The Gilded Age Brings Downton Abbey to New York—And Mostly Works

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Julian Fellowes conquered American television with Downton Abbey, transforming PBS’s sleepy Masterpiece time slot into appointment TV. So maybe it was inevitable that the Oscar-winning screenwriter and Conservative peer of the House of Lords would cross the Atlantic to meet his constituents. HBO’s The Gilded Age, premiering Jan. 24, is the product of that sojourn.

As its title suggests, this lavishly made, eminently watchable but mostly uninspired period drama takes on Manhattan high society in the late 19th century. Times are changing, just like in Downton (whose bittersweet eulogy for the landed gentry has long been undermined by its extension into an unkillable franchise). And with the self-made robber barons of the Machine Age invading their neighborhoods, multimillion-dollar fortunes and gaudy aesthetic preferences in tow, New York’s so-called old people, whose families have wielded power there since it was New Amsterdam, sense a threat to their social hegemony.

Addresses are of paramount importance to both crowds, and The Gilded Age inhabits the upscale intersection of Fifth Avenue and 61st Street. Widowed socialite Agnes van Rhijn (Christine Baranski, serving Violet Crawley sass) has lived there for decades, reigning over her meek spinster sister Ada (Cynthia Nixon) and playboy son Oscar (Blake Ritson). “We only receive the old people,” Agnes declares. But she can’t stop a Beaux-Arts palace from going up across the street, to house railroad magnate George Russell (Morgan Spector), his ambitious wife Bertha (a ferocious Carrie Coon), Harvard-grad son Larry (Harry Richardson) and daughter Gladys (Taissa Farmiga), for whom the couple longs to make an advantageous match.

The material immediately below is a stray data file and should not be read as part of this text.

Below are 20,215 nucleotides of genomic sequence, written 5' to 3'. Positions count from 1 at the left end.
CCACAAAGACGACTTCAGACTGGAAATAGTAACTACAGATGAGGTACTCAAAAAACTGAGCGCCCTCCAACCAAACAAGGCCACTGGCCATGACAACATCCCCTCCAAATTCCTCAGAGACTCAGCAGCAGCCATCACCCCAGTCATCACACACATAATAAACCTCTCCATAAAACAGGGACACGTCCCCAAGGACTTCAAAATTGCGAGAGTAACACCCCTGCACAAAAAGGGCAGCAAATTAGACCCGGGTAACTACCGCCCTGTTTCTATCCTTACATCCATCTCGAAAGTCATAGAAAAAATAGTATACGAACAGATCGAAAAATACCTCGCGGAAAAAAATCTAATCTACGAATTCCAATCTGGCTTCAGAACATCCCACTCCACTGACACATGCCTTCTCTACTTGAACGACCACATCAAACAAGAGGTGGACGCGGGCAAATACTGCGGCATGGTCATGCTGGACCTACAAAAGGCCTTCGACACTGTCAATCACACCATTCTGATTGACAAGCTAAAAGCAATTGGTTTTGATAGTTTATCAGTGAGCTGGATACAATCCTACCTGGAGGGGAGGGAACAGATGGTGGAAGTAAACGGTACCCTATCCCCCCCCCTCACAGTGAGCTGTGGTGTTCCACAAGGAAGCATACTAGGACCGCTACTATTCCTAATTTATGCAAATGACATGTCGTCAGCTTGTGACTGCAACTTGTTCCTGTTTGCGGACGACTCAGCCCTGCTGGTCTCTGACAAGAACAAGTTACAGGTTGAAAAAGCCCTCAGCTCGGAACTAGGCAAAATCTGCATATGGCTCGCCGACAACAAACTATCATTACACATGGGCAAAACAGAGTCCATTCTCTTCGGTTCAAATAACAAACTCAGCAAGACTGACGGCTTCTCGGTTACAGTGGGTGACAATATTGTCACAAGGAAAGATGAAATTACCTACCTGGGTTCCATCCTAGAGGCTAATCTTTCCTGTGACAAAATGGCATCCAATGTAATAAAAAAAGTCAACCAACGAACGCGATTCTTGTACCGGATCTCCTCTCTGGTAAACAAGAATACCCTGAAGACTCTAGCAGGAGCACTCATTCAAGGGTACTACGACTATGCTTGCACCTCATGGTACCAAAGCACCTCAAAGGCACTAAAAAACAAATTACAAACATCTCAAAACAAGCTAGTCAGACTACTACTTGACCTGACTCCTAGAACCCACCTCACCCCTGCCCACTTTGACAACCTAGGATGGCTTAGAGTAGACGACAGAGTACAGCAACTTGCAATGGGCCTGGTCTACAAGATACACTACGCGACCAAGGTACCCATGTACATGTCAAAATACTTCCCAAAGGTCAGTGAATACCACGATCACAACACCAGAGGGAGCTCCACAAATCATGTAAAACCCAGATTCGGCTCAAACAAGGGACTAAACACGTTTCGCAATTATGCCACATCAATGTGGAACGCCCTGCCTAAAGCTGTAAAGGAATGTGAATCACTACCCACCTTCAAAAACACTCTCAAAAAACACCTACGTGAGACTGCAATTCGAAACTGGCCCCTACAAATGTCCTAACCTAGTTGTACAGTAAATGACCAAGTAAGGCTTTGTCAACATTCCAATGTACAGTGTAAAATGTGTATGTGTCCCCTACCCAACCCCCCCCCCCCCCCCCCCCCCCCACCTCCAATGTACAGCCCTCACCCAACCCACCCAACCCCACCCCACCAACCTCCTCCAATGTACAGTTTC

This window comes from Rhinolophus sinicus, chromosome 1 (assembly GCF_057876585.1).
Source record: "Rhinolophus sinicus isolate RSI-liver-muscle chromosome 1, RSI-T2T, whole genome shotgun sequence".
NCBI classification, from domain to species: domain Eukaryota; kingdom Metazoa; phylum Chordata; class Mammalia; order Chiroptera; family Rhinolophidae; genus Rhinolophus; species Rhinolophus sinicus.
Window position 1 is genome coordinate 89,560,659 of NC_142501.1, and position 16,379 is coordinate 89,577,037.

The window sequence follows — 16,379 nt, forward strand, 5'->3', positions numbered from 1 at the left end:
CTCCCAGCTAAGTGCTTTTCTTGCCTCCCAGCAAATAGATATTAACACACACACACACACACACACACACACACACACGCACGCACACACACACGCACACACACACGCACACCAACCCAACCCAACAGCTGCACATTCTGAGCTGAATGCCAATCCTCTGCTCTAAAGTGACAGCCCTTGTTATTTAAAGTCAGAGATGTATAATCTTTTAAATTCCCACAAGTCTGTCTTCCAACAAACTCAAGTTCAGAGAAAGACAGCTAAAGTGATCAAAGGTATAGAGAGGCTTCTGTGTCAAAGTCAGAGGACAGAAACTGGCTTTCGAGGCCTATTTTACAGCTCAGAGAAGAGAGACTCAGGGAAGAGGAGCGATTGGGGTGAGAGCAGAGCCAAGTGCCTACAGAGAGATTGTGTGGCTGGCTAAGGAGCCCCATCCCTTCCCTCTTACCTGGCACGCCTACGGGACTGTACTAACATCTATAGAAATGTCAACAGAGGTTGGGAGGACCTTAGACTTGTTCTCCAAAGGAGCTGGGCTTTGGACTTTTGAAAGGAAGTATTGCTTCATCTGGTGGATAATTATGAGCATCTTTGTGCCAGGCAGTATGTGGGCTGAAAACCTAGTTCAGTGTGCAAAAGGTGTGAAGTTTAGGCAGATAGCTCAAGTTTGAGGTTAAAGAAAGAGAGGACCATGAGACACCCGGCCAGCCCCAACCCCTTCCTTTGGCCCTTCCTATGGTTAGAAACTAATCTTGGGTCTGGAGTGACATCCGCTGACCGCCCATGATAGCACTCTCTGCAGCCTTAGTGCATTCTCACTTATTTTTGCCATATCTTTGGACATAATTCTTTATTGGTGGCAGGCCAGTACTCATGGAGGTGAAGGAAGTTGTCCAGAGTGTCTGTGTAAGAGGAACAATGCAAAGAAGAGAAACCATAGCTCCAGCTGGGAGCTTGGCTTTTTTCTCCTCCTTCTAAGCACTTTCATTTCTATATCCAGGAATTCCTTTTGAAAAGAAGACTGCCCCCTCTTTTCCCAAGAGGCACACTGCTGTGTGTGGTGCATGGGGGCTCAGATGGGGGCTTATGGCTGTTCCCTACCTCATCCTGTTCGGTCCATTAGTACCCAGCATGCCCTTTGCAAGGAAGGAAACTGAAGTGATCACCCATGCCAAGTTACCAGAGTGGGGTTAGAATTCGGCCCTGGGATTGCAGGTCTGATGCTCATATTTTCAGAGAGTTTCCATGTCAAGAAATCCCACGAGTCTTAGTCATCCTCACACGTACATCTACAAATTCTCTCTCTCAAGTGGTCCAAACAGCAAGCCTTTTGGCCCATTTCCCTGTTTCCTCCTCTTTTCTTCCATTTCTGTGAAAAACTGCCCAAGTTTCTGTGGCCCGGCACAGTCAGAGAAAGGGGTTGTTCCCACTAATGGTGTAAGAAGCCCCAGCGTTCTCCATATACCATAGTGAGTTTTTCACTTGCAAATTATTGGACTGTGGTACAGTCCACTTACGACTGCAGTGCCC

Into this silent standoff stumbles the obligatory ingenue, Agnes and Ada’s niece Marian (Louisa Jacobson), penniless in Pennsylvania following her father’s death. She arrives at the sisters’ home with a new acquaintance: Peggy Scott (Denée Benton), a Black woman with literary aspirations, whom Agnes (a snob but not, by 19th century standards, a bigot) hires as a secretary. As willful, progressive young women in a home governed by old customs, Marian and Peggy present another set of challenges to the status quo.

Louisa Jacobson, left, and Denée Benton in 'The Gilded Age'ALISON COHEN ROSA/HBO

If Downton is the greatest story Evelyn Waugh never told, then The Gilded Age kicks off Fellowes’ Edith Wharton era. It applies his addictive formula to a landscape that extends beyond the walls of one house, infusing big-budget costume drama with soapy plotting. At its best, it sheds light on how the social lives of Manhattan’s most prominent families influence their patriarchs’ world-historical careers.

But for the most part, it entertains without illuminating. Fellowes recycles too many of his favorite archetypes, from the closeted gay couple to the scheming servant. And while he includes two households’ worth of “below stairs” characters, their story lines go largely undeveloped in the five episodes sent for review. It’s as if their presence alone is meant to satisfy some sort of writerly noblesse oblige.

Downton Abbey, with its water cooler twists, brought the TV period drama into the 21st century. Its success paved the way for funnier, sexier, more irreverent historical shows, from Bridgerton to Dickinson to The Great. (Alas,The Gilded Age fails to generate enough heat to rival Lady Mary’s lethal affair with a Turkish diplomat.) Now it seems that, like so many of his characters, Fellowes is struggling to keep pace with progress.

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